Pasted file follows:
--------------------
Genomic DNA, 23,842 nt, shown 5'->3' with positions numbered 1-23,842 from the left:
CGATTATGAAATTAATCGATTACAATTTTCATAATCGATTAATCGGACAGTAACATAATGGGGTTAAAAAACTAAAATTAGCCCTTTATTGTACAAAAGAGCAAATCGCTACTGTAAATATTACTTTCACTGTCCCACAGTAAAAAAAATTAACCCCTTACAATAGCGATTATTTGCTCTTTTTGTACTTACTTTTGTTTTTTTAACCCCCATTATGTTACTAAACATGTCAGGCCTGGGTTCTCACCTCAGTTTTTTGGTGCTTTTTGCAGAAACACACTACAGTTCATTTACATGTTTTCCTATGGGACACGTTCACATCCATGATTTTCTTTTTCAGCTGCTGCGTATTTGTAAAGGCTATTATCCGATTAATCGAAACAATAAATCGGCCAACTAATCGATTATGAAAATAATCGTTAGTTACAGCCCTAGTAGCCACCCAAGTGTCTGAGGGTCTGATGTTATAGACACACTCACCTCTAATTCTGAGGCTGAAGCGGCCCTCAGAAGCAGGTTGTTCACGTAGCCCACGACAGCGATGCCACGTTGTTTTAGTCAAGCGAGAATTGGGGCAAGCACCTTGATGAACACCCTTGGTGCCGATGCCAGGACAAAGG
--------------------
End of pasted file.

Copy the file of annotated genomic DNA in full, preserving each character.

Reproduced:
Genomic DNA, 23,842 nt, shown 5'->3' with positions numbered 1-23,842 from the left:
CGATTATGAAATTAATCGATTACAATTTTCATAATCGATTAATCGGACAGTAACATAATGGGGTTAAAAAACTAAAATTAGCCCTTTATTGTACAAAAGAGCAAATCGCTACTGTAAATATTACTTTCACTGTCCCACAGTAAAAAAAATTAACCCCTTACAATAGCGATTATTTGCTCTTTTTGTACTTACTTTTGTTTTTTTAACCCCCATTATGTTACTAAACATGTCAGGCCTGGGTTCTCACCTCAGTTTTTTGGTGCTTTTTGCAGAAACACACTACAGTTCATTTACATGTTTTCCTATGGGACACGTTCACATCCATGATTTTCTTTTTCAGCTGCTGCGTATTTGTAAAGGCTATTATCCGATTAATCGAAACAATAAATCGGCCAACTAATCGATTATGAAAATAATCGTTAGTTACAGCCCTAGTAGCCACCCAAGTGTCTGAGGGTCTGATGTTATAGACACACTCACCTCTAATTCTGAGGCTGAAGCGGCCCTCAGAAGCAGGTTGTTCACGTAGCCCACGACAGCGATGCCACGTTGTTTTAGTCAAGCGAGAATTGGGGCAAGCACCTTGATGAACACCCTTGGTGCCGATGCCAGGACAAAGG